The weather forecast for today predicted over an eighty percent chance of rain so I either needed to make my observation before midnight or wait a couple of days for cloudless skies. Fifteen minutes before my Mythgard Academy class started last night (at nine o’clock Central Time), I decided to make my first observation. I set the timer on my smartwatch for ten minutes and hung outside while my neighbors to the north decided a fire in their firepit was warranted (not helping my light pollution survey one bit). My neighbor to the south also appeared to have search lights trained on my backyard so adjusting my eyes for optimal viewing already had steep hills to climb. I somewhat patiently waited for the timer to count down.
Meanwhile, I found Venus immediately, very high and extremely bright in the west. Next, both Procyon and Sirius shown brightly in the upper and lower southwest. Even though the sun had set over an hour ago, the western sky still seemed dimly luminescent and I detected a very slight haze obscuring the fainter stars. My timer buzzed and I began sketching out the brightest stars and the only constellation I could identify – Orion – sinking slowly into the southwestern horizon. To the north I could just barely make out Polaris but could not find the Big or Little Dipper (mostly because the trees are starting to leaf out).
Almost directly overhead but still on the eastern side of the zenith, I could barely make out a sickle, an asterism that can be found in the constellation Leo (see diagram below). I had checked the Sky and Telescope Interactive Star Chart before stepping outside so I knew where to crane my neck in the hopes of spotting the lion. In addition to the sickle, I could also make out, barely, the triangle of stars that form the lion’s rear and tail. I could not tell where Leo ended and Virgo began as the stars were so faint I gave up.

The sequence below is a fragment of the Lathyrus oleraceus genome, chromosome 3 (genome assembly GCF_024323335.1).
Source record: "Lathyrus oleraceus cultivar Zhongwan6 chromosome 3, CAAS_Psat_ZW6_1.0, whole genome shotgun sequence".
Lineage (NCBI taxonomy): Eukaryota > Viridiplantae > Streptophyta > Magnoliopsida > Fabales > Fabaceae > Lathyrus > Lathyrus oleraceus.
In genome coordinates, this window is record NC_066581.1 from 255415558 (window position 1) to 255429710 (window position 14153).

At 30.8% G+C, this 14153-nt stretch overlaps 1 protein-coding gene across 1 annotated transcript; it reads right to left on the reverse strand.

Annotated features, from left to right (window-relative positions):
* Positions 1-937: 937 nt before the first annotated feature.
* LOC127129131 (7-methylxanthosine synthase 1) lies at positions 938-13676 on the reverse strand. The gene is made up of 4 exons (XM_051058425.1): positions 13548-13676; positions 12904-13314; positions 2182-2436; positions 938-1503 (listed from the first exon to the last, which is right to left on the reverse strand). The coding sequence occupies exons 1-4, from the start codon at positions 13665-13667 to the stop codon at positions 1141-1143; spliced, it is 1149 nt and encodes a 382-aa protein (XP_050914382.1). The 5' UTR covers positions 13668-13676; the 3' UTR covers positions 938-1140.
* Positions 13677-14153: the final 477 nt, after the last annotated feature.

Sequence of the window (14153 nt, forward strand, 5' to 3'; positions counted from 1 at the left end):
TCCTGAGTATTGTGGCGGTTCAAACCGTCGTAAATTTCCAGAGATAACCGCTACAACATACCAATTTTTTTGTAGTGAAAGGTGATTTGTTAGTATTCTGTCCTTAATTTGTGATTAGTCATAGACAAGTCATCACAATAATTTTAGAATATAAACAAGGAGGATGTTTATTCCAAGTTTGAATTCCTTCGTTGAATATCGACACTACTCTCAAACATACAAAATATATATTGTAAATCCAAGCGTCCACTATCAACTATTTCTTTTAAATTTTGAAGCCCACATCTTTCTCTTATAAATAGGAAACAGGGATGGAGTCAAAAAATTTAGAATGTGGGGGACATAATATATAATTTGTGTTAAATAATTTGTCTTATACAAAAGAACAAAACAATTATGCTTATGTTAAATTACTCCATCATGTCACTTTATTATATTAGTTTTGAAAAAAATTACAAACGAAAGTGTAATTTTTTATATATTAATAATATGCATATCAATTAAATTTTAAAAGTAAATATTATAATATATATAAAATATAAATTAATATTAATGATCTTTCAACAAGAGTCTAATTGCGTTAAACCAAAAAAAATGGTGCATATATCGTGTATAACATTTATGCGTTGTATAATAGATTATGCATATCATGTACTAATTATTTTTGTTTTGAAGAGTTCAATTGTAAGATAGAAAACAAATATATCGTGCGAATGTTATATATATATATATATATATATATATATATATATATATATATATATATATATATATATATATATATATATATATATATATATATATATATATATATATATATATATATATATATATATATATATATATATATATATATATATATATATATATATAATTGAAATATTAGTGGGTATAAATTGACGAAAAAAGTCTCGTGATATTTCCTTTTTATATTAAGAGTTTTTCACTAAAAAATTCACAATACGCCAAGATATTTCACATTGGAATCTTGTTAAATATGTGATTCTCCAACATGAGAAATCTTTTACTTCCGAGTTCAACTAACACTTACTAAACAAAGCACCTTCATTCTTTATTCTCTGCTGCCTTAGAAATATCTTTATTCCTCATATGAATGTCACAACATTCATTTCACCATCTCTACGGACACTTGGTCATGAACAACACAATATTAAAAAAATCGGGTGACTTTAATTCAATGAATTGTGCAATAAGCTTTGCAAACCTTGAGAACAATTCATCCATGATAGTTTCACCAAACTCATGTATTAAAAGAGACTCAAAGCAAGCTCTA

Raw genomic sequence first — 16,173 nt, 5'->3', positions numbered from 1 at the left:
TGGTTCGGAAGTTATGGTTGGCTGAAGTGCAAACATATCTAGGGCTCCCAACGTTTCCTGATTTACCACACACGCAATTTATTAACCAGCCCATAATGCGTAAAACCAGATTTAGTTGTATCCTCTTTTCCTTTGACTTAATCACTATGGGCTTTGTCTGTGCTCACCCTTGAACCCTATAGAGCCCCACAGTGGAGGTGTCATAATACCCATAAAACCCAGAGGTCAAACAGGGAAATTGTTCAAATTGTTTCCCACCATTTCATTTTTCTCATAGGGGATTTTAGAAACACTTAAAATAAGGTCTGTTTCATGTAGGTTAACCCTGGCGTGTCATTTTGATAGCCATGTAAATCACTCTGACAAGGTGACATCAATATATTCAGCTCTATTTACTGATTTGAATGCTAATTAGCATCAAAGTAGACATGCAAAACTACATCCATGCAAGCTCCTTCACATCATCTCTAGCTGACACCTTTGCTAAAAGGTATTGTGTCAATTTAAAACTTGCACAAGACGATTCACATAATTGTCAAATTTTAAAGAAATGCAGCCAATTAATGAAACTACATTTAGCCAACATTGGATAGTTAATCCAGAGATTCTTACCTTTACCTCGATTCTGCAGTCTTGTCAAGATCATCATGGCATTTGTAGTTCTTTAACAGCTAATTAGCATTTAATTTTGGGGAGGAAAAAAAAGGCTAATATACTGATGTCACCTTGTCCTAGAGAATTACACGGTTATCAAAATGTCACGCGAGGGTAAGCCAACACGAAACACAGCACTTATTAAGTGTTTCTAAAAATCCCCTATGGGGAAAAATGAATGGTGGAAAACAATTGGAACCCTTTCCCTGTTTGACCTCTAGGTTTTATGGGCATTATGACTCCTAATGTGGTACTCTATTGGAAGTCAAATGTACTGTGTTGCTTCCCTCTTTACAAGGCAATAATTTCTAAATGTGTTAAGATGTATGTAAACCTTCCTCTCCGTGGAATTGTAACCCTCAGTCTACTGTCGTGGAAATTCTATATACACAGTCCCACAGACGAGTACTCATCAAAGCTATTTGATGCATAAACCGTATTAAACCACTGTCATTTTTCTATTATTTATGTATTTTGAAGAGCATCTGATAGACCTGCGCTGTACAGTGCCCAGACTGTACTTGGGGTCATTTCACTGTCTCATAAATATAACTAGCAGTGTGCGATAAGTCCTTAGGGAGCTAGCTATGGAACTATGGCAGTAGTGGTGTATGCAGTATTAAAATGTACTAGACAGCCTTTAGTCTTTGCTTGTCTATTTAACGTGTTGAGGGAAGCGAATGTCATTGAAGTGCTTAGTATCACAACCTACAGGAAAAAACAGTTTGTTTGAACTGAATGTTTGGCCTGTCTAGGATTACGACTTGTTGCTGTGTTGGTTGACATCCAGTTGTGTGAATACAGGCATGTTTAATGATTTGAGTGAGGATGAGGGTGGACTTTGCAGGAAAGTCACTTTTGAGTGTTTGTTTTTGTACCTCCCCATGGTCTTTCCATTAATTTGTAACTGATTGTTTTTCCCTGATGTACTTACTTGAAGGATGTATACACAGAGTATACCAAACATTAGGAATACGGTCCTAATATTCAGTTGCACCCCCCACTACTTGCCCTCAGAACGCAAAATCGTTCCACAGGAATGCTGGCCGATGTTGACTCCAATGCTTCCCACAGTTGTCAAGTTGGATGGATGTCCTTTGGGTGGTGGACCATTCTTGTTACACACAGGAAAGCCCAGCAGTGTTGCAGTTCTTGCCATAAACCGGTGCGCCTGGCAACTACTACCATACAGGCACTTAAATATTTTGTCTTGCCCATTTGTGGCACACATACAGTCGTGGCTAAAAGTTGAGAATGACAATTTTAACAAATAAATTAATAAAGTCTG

I returned to my computer, logged into the Webinar and while I waited for it to start, I verified my sketch against the star chart. I had found Leo, but only by the very brightest of it’s stars (which aren’t that bright when you compare them to Sirius, Vega or Procyon). Fast forward two hours, where I found myself nodding off and decided I’d consumed enough First Age elven antics for one session and bailed out of the webinar (I can always watch the last 15-30 minutes via YouTube later).
I went back outside and noticed immediately the haze had disappeared. The air was crisper and I didn’t even need to wait the full ten minutes before I could clearly see the constellation Leo, now slightly west of top-dead-center overhead. My northern neighbors were still enjoying their outdoor fire but my southern neighbors had toned down the search lights to just one very bright LED porch light.